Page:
17. Describe how you handled a sales rep that was failing to meet quota. What steps did you take, and what was the result?

    While the previous question deals more with their abilities to provide feedback, this one asks for concrete details around how a manager has handled underperformance. Did your candidate identify the underlying issue and take clear action to resolve it?

    18. Share a time when a rep came to you with a sales challenge or problem. How did you manage it? What did the conversation look like?

    Coaching is one of the most important skills of a sales manager. One common problem, however, is that many managers aren’t equipped to coach effectively. This question gives the interviewer greater insight not only into a candidate’s problem-solving skills, but also their ability to coach and mentor reps.

    19. Why don’t you want to make more money as an individual contributor?

    This question, suggested by Heinz, is good for gauging a potential sales manager’s confidence in their abilities to motivate reps and deliver results. When the entire sales team is performing at a high level, “the best sales managers know they can make far more money as a manager in these conditions,” he writes. However, you also want to know that a manager in it for reasons other than money; candidates should express passion for coaching and developing their reps.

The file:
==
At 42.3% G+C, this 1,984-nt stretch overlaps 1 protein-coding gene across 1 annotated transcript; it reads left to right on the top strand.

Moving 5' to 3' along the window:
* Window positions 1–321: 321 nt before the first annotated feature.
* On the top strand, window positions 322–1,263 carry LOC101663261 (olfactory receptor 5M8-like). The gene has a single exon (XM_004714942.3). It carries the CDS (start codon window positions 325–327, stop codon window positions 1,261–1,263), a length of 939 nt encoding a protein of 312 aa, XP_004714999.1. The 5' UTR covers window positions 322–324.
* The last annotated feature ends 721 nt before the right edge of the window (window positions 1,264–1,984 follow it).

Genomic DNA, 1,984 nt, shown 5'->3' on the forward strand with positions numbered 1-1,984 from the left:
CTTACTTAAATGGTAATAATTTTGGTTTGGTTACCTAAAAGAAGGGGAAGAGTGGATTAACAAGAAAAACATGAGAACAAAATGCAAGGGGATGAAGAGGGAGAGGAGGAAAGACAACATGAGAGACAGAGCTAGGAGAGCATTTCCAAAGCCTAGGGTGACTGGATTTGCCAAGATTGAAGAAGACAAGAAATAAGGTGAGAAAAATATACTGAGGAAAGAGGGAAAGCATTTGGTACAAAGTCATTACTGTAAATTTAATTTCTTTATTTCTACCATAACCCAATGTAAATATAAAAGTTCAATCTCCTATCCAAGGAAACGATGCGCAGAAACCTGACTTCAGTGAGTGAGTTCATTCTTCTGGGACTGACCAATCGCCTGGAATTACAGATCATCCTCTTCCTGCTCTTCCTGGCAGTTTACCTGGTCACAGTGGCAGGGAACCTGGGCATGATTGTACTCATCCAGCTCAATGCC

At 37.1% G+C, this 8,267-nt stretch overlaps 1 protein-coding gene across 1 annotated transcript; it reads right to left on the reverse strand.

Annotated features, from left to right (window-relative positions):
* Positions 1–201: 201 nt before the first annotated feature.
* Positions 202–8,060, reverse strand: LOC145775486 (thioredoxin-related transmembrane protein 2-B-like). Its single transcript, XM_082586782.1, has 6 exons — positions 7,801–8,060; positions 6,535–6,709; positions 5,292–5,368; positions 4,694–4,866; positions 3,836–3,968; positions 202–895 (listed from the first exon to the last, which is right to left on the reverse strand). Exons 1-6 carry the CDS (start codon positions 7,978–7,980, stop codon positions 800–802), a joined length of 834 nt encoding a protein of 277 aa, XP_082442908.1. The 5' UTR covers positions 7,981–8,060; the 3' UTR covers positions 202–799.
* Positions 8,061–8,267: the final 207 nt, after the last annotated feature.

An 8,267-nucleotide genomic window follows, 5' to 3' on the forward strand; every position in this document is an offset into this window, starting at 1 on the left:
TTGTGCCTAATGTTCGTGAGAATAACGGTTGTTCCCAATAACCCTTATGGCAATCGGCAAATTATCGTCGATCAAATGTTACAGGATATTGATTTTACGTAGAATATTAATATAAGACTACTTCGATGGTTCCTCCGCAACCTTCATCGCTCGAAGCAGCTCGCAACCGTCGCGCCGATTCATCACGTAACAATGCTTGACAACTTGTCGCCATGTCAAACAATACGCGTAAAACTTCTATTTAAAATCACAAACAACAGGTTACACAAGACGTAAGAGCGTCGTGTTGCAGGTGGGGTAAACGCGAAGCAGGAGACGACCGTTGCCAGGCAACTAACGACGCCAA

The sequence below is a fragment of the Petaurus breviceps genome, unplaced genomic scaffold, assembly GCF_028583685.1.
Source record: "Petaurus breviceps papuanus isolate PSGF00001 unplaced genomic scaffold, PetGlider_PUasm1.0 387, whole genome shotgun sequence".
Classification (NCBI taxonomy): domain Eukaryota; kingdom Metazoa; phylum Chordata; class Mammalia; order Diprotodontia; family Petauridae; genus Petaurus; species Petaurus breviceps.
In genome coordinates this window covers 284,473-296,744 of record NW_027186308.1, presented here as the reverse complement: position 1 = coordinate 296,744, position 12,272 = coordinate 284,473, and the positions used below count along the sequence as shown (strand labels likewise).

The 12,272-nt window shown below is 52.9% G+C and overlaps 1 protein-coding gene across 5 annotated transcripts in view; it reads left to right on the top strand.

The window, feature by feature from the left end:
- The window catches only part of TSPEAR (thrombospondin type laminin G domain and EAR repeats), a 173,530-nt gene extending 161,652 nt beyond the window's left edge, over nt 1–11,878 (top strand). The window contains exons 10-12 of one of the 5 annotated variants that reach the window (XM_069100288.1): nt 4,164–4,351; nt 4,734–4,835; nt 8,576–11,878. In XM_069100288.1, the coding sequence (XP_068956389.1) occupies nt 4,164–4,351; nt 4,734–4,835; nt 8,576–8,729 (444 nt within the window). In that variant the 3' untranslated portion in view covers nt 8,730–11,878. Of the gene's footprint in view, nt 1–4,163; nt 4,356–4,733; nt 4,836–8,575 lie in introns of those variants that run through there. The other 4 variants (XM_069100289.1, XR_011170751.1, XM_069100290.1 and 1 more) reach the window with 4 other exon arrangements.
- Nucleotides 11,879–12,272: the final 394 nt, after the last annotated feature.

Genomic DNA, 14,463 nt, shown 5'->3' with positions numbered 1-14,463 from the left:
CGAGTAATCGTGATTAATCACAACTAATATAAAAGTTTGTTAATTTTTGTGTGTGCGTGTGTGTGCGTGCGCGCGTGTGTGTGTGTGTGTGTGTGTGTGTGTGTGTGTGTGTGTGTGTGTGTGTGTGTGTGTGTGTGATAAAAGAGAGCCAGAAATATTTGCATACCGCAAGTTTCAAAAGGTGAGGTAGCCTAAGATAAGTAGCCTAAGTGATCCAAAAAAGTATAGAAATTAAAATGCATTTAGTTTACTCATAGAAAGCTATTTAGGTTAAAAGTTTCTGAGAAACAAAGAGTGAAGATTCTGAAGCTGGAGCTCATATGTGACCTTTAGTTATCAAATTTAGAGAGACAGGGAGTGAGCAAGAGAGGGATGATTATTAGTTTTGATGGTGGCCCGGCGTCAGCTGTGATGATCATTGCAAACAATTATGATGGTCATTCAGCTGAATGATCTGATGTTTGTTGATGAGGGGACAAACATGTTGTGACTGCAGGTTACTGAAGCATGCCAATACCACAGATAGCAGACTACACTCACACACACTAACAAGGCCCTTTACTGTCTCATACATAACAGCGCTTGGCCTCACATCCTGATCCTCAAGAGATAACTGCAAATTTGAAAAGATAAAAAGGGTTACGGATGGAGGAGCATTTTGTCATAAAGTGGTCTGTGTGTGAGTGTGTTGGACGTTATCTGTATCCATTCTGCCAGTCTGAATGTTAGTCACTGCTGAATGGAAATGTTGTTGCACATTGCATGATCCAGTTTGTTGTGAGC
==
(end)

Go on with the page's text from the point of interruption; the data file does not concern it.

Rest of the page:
20. How will you earn the respect of your team?

    Sales reps can have strong opinions, especially when it comes to handling their daily responsibilities. HubSpot recommends this question to uncover how, exactly, candidates plan to win their teams over – whether that’s through hard work (“leading by example), acting as a helpful resource, or being more of a hands-off leader. The answer will also give you a better sense of their leadership style.

    FAQ

    What are the 10 most common interview questions and answers for sales?

    Common Interview Questions for Any Sales Representative Role
    • Why are you looking for a new role? …
    • Where are you in your search? …
    • Pitch our company to me. …
    • Walk me through your resume/background. …
    • How soon are you able to start? …
    • What is most important to you in your next company? …
    • Tell me about a time you failed.

    What are the 10 most popular interview questions?

    Typical Questions Asked in a Sales Interview
    • Are you comfortable making cold calls? …
    • Have you consistently met your sales goals? …
    • What motivates you? …
    • How did you land your most successful sale? …
    • How would your colleagues describe you? …
    • Sell me this pen. …
    • What are your long-term career goals?